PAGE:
The battle to beat coronavirus descended into a political bun fight tonight, as nationalist politicians raged against a decision to hand Westminster the power to procure ventilators and testing kits.
Under the devolved settlement, each nation of the UK is responsible for its own healthcare system and makes decisions independently of each other. However, it was announced earlier in the day that NHS England would be taking the lead on procuring and distributing kit.
The move came after it emerged NHS boards across the UK were competing against each other to buy equipment.
The decision has received a mixed response, with some politicians raising concerns that England could end up being prioritised.
“If Scotland is to be shackled to anybody, the last people we should be shackled to is London.”
Adam Price, leader of Welsh nationalists Paid Cymru, said: “How can we have any confidence in a system whereby we don’t have any independent means of securing our needs in Wales if we’re just told to trust the UK government to provide us without any ability to intervene ourselves?
“That certainly doesn’t give me the confidence that Wales’ needs will be best served.”
Western Isles SNP MP Angus MacNeil said the decision to hand procurement powers to London was “a mistake”.
He added: “The UK has one of the lowest testing rates going. Norway, which is a similar size to Scotland, is testing at five and a half times the rate and has a lower death rate.
“If Scotland is to be shackled to anybody, the last people we should be shackled to is London.
“We should have the means and the ways of unshackling ourselves and do what Norway does.”
North-east MP Andrew Bowie rejected the assessment, saying it was “very sensible” for the UK to be taking a joined-up approach.
The Tory party vice-chairman said: “We had four different health boards looking for the same resources. It’s only right that the UK has come together and it’s for the benefit of everyone.
“I don’t think people in Aberdeenshire or the Western Isles for that matter care who is in charge of sourcing equipment, as long as it gets to people and is deployed as soon as possible.”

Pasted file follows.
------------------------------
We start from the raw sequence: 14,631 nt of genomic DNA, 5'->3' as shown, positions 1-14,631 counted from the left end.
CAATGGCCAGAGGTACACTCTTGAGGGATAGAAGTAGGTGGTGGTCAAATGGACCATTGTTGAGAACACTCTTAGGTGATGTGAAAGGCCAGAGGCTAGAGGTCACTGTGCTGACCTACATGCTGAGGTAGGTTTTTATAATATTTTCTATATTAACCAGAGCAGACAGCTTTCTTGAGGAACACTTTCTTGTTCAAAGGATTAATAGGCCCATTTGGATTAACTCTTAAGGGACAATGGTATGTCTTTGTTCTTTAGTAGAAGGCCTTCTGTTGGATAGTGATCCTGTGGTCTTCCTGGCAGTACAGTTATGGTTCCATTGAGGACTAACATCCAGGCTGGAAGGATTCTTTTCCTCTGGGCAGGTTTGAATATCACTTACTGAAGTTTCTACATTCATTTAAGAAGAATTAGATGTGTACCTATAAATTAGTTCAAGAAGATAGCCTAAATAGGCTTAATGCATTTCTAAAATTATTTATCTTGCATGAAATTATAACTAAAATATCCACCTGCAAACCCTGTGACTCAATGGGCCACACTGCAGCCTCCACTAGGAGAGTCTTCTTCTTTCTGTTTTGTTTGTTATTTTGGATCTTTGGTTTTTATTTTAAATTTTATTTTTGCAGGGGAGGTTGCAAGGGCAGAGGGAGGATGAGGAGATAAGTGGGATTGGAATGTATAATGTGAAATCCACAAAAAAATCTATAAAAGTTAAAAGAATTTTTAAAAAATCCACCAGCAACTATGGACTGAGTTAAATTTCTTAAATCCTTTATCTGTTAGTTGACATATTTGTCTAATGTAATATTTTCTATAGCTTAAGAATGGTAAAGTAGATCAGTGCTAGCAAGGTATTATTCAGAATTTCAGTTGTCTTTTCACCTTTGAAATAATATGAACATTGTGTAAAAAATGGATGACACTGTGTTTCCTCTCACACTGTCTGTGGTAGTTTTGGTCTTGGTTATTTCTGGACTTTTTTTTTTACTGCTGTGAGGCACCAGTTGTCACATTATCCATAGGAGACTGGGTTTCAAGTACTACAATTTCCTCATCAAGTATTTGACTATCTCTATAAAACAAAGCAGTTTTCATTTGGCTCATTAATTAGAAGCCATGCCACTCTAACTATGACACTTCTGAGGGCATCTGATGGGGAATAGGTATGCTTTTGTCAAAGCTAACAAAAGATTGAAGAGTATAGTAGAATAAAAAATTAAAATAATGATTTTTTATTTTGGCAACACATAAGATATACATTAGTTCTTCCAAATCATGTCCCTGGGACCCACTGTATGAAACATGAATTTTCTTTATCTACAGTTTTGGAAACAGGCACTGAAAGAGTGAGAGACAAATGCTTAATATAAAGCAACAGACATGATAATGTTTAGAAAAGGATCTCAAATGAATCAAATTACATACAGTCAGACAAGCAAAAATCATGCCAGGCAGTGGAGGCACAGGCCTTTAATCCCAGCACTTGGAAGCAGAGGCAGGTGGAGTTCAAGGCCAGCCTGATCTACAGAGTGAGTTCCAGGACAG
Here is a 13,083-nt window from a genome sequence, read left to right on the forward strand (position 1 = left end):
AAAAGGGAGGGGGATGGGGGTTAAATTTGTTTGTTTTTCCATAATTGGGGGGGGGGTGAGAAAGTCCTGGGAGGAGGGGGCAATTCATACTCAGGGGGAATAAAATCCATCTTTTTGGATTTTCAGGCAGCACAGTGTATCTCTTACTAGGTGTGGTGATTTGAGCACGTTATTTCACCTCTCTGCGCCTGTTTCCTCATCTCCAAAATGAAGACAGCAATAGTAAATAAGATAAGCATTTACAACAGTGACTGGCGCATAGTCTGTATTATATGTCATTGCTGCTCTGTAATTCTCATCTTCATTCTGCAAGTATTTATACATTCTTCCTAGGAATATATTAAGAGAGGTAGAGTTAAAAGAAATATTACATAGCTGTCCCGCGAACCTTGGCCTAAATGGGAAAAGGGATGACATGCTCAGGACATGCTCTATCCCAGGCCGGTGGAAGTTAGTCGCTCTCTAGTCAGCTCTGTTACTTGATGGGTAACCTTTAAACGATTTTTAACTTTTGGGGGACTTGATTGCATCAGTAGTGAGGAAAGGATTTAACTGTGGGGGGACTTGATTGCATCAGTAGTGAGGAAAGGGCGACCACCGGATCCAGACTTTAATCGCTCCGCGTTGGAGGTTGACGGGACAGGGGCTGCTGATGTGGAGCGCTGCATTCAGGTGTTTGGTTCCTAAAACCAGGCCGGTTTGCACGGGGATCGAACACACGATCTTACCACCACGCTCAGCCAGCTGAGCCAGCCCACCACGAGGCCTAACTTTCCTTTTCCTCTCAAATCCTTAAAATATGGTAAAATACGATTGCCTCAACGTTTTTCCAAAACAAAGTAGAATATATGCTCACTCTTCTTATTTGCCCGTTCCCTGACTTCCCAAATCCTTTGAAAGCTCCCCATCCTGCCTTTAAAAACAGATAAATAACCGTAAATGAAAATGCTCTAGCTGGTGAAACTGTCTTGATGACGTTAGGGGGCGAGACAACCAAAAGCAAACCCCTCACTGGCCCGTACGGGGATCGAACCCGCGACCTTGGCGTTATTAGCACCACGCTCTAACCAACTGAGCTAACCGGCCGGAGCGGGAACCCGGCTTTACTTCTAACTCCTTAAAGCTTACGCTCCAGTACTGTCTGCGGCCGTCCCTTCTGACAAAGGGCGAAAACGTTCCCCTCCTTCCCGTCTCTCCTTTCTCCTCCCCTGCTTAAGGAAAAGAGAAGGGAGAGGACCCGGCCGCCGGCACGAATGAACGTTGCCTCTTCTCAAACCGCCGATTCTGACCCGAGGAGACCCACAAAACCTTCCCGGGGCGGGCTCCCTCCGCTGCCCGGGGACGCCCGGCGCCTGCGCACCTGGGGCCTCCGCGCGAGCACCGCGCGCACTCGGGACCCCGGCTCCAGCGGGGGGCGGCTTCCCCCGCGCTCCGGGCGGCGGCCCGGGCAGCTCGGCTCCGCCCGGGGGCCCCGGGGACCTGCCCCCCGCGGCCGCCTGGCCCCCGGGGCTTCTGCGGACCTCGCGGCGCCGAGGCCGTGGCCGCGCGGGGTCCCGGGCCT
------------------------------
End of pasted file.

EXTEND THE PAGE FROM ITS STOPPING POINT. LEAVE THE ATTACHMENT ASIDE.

The Scottish Government was approached for comment.
We had four different health boards looking for the same resources. It’s only right that the UK has come together and it’s for the benefit of everyone.”
The row came as a further 563 patients with coronavirus died in the UK, taking the total number of deaths in hospitals to 2,352.
The Department of Health said 29,474 people have tested positive for the virus, up 4,324 since Tuesday.
Dr Yvonne Doyle, medical director at Public Health England, told a daily coronavirus briefing in Downing Street that the UK was not in “as severe” a position as Spain, the US or Italy, but added there was “no reason to be complacent”.
She said: “It’s still too early to say whether the plateau of hospital admissions has ended but we’ve now seen three days of increases in a row and again, we need to protect the NHS, and the best way to do that is to stay at home, to avoid catching the disease yourself and obviously avoid giving it to anyone else.”
Business Secretary Alok Sharma, appearing alongside Dr Doyle, said that increasing testing capacity for the whole of the UK was “absolutely the Government’s top priority”.
He said: “We’re now at 10,000 tests a day, we’re rolling out additional networks of labs and testing sites.
“In terms of protective equipment, over the last two weeks 390 million products have been distributed.
“And of course we will continue to do more and work to make sure that protective equipment is available.”
Mr Sharma went on to say that it was”completely unacceptable” for banks to refuse loans to businesses, amid reports many firms have been unable to receive support.
He said: “Just as the taxpayer stepped in to help the banks back in 2008, we will work with the banks to do everything they can to repay that favour and support the businesses and people of the UK in their time of need.”